new_sheet[y] = @sheet[y + s2]
0.upto( width-1 ) do | x |
0.upto( depth-1 ) do | z |
new_sheet[y][x][depth+depth-1-z] = @sheet[s2-1-y][x][z]
end
end
end
elsif dir == "B"
s2 = height/2 #'/x
raise "cannot fold" if s2 == 0
0.upto( s2-1 ) do | y |
new_sheet[y] = @sheet[y]
0.upto( width-1 ) do | x |
0.upto(depth-1) do | z |
new_sheet[y][x][depth+depth-1-z] = @sheet[s2+s2-1-y][x][z]
end
end
end
elsif dir == "L"
s2 = width/2 #'/x
raise "cannot fold" if s2 == 0
0.upto( height-1 ) do | y |
new_sheet[y] ||= []
0.upto( s2-1 ) do | x |
new_sheet[y][x] ||= []
0.upto( depth-1 ) do | z |
new_sheet[y][x][z] = @sheet[y][x+s2][z]
new_sheet[y][x][depth+depth-1-z] = @sheet[y][s2-1-x][z]
end
end
end
elsif dir == "R"
s2 = width/2 #'/x
raise "cannot fold" if s2 == 0
0.upto( height-1 ) do | y |
new_sheet[y] ||= []
0.upto( s2-1 ) do | x |
new_sheet[y][x] ||= []
0.upto( depth-1 ) do | z |
new_sheet[y][x][z] = @sheet[y][x][z]
new_sheet[y][x][depth+depth-1-z] = @sheet[y][s2+s2-1-x][z]
end
end
end
else
raise "unknown edge #{dir}"
end
set_sheet(new_sheet)
end

def folds(dirs)
dirs.split(//).each do | dir |
fold(dir)
end
end

end

def fold(width, height, cmds)
sheet = Sheet.new(width, height)
sheet.folds(cmds)
raise "to few folds..." if sheet.width > 1 || sheet.height > 1
return sheet.result
end

if ARGV[0]
cmds = ARGV[0]
width = (ARGV[1] || 16).to_i
height = (ARGV[2] || width).to_i
digits = (Math.log(width*height)/Math.log(10)).ceil
puts fold(width, height, cmds).collect { | i | "%#{digits}d" % i }.join(", ")
end


Chris Turner

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Jan 22, 2006, 12:44:24 PM1/22/06
to
Here's my (first ever) solution. For the extra-extra credit, my
sincere thanks go out to Tristan Allwood, who's solution to the
Numeric Maze I used to check_fold. It is incredibly slow, as it has to
try every possible unfold, but it ends up working.

Chris Turner

# folding.rb ---------------------------------------------------------------------------------------------------------

# A few helper methods

def try
begin
yield
rescue
end
end

class Object
def deep_dup
Marshal::load(Marshal.dump(self))
end
end

module Math
def Math.log2(num)
Math.log(num) / Math.log(2)
end
end

class Fixnum
def power_of_2?
power_of_two = 2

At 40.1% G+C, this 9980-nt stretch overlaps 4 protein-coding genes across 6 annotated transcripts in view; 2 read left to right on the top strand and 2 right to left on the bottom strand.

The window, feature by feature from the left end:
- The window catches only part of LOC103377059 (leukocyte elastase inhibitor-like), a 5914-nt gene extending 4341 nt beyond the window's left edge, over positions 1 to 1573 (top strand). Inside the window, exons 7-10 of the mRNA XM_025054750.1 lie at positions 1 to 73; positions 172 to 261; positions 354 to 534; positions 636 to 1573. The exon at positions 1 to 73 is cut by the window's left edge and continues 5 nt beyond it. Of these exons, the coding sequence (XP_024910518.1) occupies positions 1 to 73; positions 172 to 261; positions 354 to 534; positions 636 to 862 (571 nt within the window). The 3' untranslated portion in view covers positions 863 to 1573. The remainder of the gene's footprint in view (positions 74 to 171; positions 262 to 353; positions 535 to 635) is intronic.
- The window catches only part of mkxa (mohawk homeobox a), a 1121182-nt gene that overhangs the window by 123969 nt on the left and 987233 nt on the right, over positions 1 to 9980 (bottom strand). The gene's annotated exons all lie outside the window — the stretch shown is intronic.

begin
return true if power_of_two == self
end while((power_of_two = power_of_two*2) <= self)
false
end
end

# First part of solution (plus first extra credit)
class Paper
attr_reader :paper
def initialize(size=16)
raise "Paper size must be power of 2" unless size.power_of_2?
@paper = []
(1..size).each do |h|
@paper.push((((h-1)*size)+1..(((h-1)*size)+size)).to_a)
@paper[-1].map! {|x| [x]}
end
@size = size
self
end

def fold(commands)
size = commands.size
folds_req = Math.log2(@size).to_i*2
raise "Need #{folds_req-size} more folds" if folds_req > size
raise "Have too many folds (by #{size-folds_req})" if folds_req < size

directions = parse_fold_commands(commands)
directions.each do |direction|
send(direction)
end
@paper[0][0]
end

def fold_bottom
fold_vert(false)
end

def fold_top
fold_vert(true)
end

def fold_left
fold_horiz(true)
end

def fold_right
fold_horiz(false)
end

private
def parse_fold_commands(commands)
commands.split("").map do |d|
case d.downcase
when "r"
:fold_right
when "l"
:fold_left
when "t"
:fold_top
when "b"
:fold_bottom
else
raise "Invalid command: #{d}"
end
end
end

def fold_two_halves(new_half, old_half)
new_half.each_with_index do |new_row, r_index|
old_row = old_half[r_index]
new_row.each_with_index do |new_col, c_index|
old_col = old_row[c_index]
new_col.unshift(old_col.reverse).flatten!
end
end
end

def fold_vert(top_to_bottom)
check_foldable(:v)
top_half, bottom_half = get_top_and_bottom
new_half, old_half = if top_to_bottom
[bottom_half, top_half]
else
[top_half, bottom_half]
end
old_half = old_half.reverse
fold_two_halves(new_half, old_half)
(@paper.size/2).times do
if top_to_bottom
@paper.shift
else
@paper.pop
end
end
self
end

def fold_horiz(left_to_right)
check_foldable(:h)
left_half, right_half = get_left_and_right
new_half, old_half = if left_to_right
[right_half, left_half]
else
[left_half, right_half]
end
old_half = old_half.map { |x| x.reverse }
fold_two_halves(new_half, old_half)
@paper.each do |row|
(row.size/2).times do
if left_to_right
row.shift
else
row.pop
end
end
end
self
end

def get_top_and_bottom
new_size = @paper.size/2
[@paper[0,new_size], @paper[new_size,new_size]]
end

def get_left_and_right
new_size = @paper[0].size/2
[@paper.map {|x| x[0,new_size]}, @paper.map {|x| x[new_size,new_size]}]
end

def check_foldable(direction)
if (@paper.size % 2 != 0) || (@paper[0].size % 2 != 0)
raise "Must be foldable" if @paper.size != 1 && @paper[0].size != 1
end

if direction == :v
raise "Can't fold this direction" if @paper.size == 1
elsif direction == :h
raise "Can't fold this direction" if @paper[0].size == 1
end
end
end

def fold(command, size=16)
Paper.new(size).fold(command)
end

if __FILE__ == $0